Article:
2. Onda, K.; LoBuglio, J.; Bartram, J. Global access to safe water: Accounting for water quality and the resulting impact on MDG progress. Int. J. Environ. Res. Public Health 2012, 9, 880–894. [Google Scholar]
  3. UNICEFWHODrinking Water: Equity, Safety and Sustainability; UNICEF: New York, NY, USA, 2011; (accessed on 1 February 2010). Available online:
  4. Guidelines for Drinking-Water Quality, 3rd edWorld Health Organization: Geneva, Switzerland, 2008; 1, Recommendations.
  5. Hunt, M.E.; Rice, E.W. Microbiological Examination. In Standard Methods for the Examination of Water and Wastewater, 21st; Eaton, A.D., Clesceri, L.S., Rice, W.R., Greenberg, A.E., Franson, M.A.H., Eds.; American Public Health Association: Washington, DC, USA, 2005. [Google Scholar]
  6. Guidelines for Drinking-Water Quality, 2nd edWorld Health Organization: Geneva, Switzerland, 1997; 3, Surveillance and control of community supplies.
  7. Manja, K.S.; Maurya, M.S.; Rao, K.M. A simple field test for the detection of faecal pollution in drinking water. Bull. World Health Organ. 1982, 60, 797–801. [Google Scholar]
  8. Rompre, A.; Servais, P.; Baudart, J.; de-Roubin, M.R.; Laurent, P. Detection and enumeration of coliforms in drinking water: Current methods and emerging approaches. J. Microbiol. Methods 2002, 49, 31–54. [Google Scholar]
  9. Center for Disease Control. Microbiological Indicator Testing in Developing Countries: A Fact Sheet for the Field Practitioner; Center for Disease Control: Druid Hills, GA, USA, 2010. Available online: (accessed on 1 February 2010).
  10. House, S.; Reed, B. Emergency Water Sources: Guidelines for Selection and Treatment; DfID: London, UK, 1997. [Google Scholar]
  11. Bartram, J.K.; Balance, R. Water Quality Monitoring. A Practical Guide to the Design and Implementation of Freshwater Quality Studies and Monitoring Programmes; E&FN Spon: London, UK, 1996. [Google Scholar]
  12. Oxfam. Water Quality Analysis in Emergency Situations; Oxfam: Cowley, Oxford, UK, 2006. Available online: (accessed on 1 February 2012).
  13. Davison, A.; Howard, G.; Stevens, M.; Callan, P.; Fewtrell, L.; Deere, D.; Bartram, J. Water Safety Plans: Managing Drinking-water Quality from Catchment to Consumer; World Health Organization: Geneva, Switzerland, 2005.
  14. Manafi, M. New developments in chromogenic and fluorogenic culture media. Int. J. Food Microbiol. 2000, 60, 205–218. [Google Scholar]
  15. Orenga, S.; James, A.L.; Manafi, M.; Perry, J.D.; Pincus, D.H. Enzymatic substrates in microbiology. J. Microbiol. Methods 2009, 79, 139–155. [Google Scholar]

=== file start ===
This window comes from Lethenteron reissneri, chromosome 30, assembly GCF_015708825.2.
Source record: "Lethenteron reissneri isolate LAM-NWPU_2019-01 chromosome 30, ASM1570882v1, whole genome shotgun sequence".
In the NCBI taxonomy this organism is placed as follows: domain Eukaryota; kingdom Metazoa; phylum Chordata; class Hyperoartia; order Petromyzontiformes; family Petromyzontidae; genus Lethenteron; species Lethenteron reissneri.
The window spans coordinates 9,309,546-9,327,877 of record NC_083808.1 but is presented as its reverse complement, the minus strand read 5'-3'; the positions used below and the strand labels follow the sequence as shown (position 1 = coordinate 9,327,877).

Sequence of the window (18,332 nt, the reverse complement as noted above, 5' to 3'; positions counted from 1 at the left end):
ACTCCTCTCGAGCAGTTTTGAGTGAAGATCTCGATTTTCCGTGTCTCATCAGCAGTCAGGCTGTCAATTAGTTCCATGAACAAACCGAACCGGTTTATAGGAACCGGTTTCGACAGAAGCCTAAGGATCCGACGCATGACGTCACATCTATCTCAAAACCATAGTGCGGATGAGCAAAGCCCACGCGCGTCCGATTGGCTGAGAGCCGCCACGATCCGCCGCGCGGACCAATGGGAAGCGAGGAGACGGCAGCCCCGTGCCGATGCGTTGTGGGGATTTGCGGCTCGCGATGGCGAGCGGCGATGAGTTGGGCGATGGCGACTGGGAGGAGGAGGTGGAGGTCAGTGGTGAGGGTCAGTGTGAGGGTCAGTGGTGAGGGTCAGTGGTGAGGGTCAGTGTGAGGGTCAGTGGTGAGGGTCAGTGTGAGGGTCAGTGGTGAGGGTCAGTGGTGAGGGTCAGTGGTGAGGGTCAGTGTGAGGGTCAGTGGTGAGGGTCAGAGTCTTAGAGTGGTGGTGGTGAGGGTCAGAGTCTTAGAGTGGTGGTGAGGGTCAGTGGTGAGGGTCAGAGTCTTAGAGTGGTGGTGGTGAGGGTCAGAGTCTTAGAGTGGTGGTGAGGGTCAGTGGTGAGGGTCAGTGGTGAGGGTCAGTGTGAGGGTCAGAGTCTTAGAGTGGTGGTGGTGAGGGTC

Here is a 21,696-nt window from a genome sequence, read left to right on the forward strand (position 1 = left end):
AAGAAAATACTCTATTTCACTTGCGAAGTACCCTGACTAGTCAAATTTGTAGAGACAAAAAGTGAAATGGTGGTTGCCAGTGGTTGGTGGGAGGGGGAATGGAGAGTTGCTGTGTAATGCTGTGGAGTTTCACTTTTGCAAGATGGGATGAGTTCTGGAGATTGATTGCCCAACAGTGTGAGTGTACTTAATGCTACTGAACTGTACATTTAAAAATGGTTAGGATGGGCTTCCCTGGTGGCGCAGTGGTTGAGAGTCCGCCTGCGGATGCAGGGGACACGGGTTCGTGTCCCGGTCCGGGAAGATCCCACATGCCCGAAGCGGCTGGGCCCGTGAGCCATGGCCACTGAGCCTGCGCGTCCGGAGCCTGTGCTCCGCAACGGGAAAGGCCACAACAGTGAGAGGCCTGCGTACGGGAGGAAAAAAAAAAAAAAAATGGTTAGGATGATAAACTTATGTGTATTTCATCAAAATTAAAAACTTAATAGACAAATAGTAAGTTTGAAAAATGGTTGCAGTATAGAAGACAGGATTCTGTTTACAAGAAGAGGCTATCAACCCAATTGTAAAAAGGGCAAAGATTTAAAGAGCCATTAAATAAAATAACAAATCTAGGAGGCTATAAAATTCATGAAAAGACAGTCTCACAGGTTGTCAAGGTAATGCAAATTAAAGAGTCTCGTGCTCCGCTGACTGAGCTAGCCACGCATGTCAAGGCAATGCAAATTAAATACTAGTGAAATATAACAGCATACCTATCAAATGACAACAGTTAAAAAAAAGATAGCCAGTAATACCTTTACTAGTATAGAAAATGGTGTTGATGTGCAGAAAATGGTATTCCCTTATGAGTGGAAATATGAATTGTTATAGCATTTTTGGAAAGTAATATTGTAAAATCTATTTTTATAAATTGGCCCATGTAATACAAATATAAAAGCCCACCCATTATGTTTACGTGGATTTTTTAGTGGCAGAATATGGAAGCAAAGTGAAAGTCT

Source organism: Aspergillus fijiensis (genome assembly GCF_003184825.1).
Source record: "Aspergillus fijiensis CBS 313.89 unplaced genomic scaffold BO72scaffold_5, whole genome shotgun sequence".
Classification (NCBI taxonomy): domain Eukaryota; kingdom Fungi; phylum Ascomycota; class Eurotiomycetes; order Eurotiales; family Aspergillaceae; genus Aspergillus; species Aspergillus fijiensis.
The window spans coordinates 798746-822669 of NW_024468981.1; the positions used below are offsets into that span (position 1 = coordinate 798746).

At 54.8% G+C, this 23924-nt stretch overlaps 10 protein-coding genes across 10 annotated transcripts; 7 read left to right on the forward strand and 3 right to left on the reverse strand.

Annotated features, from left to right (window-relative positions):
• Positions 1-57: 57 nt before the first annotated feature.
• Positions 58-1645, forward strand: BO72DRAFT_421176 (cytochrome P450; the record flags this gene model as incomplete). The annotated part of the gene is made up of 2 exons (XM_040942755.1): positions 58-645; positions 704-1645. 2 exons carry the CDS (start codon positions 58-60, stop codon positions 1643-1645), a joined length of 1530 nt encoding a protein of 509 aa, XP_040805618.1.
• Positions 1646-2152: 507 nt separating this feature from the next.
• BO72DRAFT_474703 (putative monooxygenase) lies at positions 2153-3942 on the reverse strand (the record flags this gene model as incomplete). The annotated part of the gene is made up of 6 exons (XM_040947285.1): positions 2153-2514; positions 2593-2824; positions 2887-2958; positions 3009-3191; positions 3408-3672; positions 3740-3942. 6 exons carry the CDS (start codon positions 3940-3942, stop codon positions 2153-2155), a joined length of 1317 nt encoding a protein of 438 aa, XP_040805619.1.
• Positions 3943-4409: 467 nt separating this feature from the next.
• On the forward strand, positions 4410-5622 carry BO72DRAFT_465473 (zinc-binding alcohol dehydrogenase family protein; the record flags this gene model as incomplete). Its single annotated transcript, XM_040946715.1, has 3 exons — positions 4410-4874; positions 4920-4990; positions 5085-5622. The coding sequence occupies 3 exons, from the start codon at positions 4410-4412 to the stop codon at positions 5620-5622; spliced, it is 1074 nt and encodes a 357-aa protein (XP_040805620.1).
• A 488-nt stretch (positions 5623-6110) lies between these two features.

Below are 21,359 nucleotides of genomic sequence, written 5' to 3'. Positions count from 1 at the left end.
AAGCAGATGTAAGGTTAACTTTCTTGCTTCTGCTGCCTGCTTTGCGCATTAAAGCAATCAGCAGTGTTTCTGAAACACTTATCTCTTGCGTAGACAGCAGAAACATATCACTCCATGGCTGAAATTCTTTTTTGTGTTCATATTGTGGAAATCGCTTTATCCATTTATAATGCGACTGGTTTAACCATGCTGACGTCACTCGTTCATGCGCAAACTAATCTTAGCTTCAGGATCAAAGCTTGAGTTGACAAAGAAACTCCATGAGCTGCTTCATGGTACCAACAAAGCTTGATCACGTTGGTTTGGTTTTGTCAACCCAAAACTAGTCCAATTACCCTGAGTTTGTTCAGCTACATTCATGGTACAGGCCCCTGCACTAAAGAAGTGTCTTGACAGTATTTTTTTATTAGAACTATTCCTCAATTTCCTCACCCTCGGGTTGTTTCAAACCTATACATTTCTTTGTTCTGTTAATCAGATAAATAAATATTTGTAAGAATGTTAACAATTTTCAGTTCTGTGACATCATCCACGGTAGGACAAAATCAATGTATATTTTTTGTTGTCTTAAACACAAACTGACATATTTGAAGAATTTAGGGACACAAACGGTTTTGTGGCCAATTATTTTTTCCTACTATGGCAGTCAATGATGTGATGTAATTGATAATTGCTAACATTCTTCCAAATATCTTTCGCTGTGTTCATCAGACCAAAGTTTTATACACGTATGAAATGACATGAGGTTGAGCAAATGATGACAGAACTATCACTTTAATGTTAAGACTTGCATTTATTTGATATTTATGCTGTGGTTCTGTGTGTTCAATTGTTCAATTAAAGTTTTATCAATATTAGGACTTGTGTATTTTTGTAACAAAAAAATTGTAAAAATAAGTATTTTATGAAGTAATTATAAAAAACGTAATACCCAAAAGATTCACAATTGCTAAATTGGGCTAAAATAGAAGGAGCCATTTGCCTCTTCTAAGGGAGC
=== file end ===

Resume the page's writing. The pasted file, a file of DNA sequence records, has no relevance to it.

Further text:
16. Bain, R.E.S.; McMahan, L. The future of low-cost wateWater and Health: Where Science meets Policyr quality testing. Chapel Hill, NC, USA, 3–7 October 2011. Presented at Water and Health: Where Science meets Policy.
  17. Cochran, W.G. Estimation of bacterial densities by means of the most probable number. Biometrics 1950, 6, 105–116. [Google Scholar]
  18. Garthright, W.E.; Blodgett, R.J. FDA’s preferred MPN methods for standard, large or unusual tests, with a spreadsheet. Food Microbiol. 2003, 20, 439–445. [Google Scholar]
  19. Crocker, J. Characterization and Cost-Analysis of Drinking Water Quality Monitoring in India and Jordan; University of North Carolina: Chapel Hill, NC, USA, 2011. [Google Scholar]
  20. Brown, J.; Stauber, C.; Murphy, J.L.; Khan, A.; Mu, T.; Elliott, M.; Sobsey, M.D. Ambient-temperature incubation for the field detection of Escherichia coli in drinking water. J. Appl. Microbiol. 2011, 110, 915–923. [Google Scholar]
  21. Leclerc, H.; Mossel, D.A.A.; Edberg, S.C.; Struijk, C.B. Advances in the bacteriology of the Coliform Group: Their suitability as markers of microbial water safety. Annu. Rev. Microbiol. 2001, 55, 201–234. [Google Scholar]
  22. Hunter, P.R.; Andersson, Y.; von Bonsdorff, R.M.; Chalmers, E.; Cifuentes, D.; Deere, D.; Endo, T.; Kadar, M.; Krogh, T.; Newport, L.; Prescott, A.; Robertson, W. Surveillance and Investigation of Contamination Incidents and Waterborne Outbreaks. In Assessing Microbial Safety of Drinking-water: Improving Approaches and Methods; Dufour, A., Snozzi, M., Koster, W., Bartram, J., Ronchi, E., Fewtrell, L., Eds.; IWA Publishing: London, UK, 2003; pp. 205–236. [Google Scholar]
  23. Sobsey, M.D.; Pfaender, F.K. Evaluation of the H2S Method for Detection of Fecal Contamination of Drinking Water; World Health Organization: Geneva, Switzerland, 2002. [Google Scholar]
  24. Wright, J.A.; Yang, H.; Walker, K.; Pedley, S.; Elliott, J.; Gundry, S.W. The H2S test versus standard indicator bacteria tests for faecal contamination of water: systematic review and meta-analysis. Trop. Med. Int. Health 2012, 17, 94–105. [Google Scholar]
  25. Clark, J.A. A presence–absence (P–A) test providing sensitive and inexpensive detection of coliforms, fecal coliforms, and fecal streptococci in municipal drinking water supplies. Can. J. Microbiol. 1968, 14, 13–18. [Google Scholar]
  26. Olstadt, J.; Schauer, J.J.; Standridge, J.; Kluender, S. A comparison of ten USEPA approved total coliform/E-coli tests. J. Water Health 2007, 5, 267–282. [Google Scholar]

Share and Cite

MDPI and ACS Style

Bain, R.; Bartram, J.; Elliott, M.; Matthews, R.; McMahan, L.; Tung, R.; Chuang, P.; Gundry, S. A Summary Catalogue of Microbial Drinking Water Tests for Low and Medium Resource Settings. Int. J. Environ. Res. Public Health 2012, 9, 1609-1625.

AMA Style

Bain R, Bartram J, Elliott M, Matthews R, McMahan L, Tung R, Chuang P, Gundry S. A Summary Catalogue of Microbial Drinking Water Tests for Low and Medium Resource Settings. International Journal of Environmental Research and Public Health. 2012; 9(5):1609-1625.

Chicago/Turabian Style

Bain, Robert, Jamie Bartram, Mark Elliott, Robert Matthews, Lanakila McMahan, Rosalind Tung, Patty Chuang, and Stephen Gundry. 2012. "A Summary Catalogue of Microbial Drinking Water Tests for Low and Medium Resource Settings" International Journal of Environmental Research and Public Health 9, no. 5: 1609-1625.

Article Metrics

Back to TopTop